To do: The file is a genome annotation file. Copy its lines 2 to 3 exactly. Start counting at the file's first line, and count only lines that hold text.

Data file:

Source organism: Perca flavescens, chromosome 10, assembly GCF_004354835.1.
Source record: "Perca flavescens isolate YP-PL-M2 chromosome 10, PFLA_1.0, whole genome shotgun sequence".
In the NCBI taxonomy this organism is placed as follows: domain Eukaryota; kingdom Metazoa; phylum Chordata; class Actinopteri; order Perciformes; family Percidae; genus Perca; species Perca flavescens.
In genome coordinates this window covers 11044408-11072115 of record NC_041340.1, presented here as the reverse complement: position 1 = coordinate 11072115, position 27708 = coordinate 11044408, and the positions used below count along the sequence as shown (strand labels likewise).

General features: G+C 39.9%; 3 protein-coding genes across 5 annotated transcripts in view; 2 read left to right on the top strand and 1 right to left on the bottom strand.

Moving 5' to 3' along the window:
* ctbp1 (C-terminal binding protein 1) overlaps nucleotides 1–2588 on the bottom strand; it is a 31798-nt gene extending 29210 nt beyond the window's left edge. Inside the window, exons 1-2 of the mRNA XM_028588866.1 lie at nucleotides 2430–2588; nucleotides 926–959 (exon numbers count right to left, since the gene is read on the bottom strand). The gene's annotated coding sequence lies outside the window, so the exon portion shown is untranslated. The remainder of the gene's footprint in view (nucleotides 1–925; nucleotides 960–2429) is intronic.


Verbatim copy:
Source record: "Perca flavescens isolate YP-PL-M2 chromosome 10, PFLA_1.0, whole genome shotgun sequence".
In the NCBI taxonomy this organism is placed as follows: domain Eukaryota; kingdom Metazoa; phylum Chordata; class Actinopteri; order Perciformes; family Percidae; genus Perca; species Perca flavescens.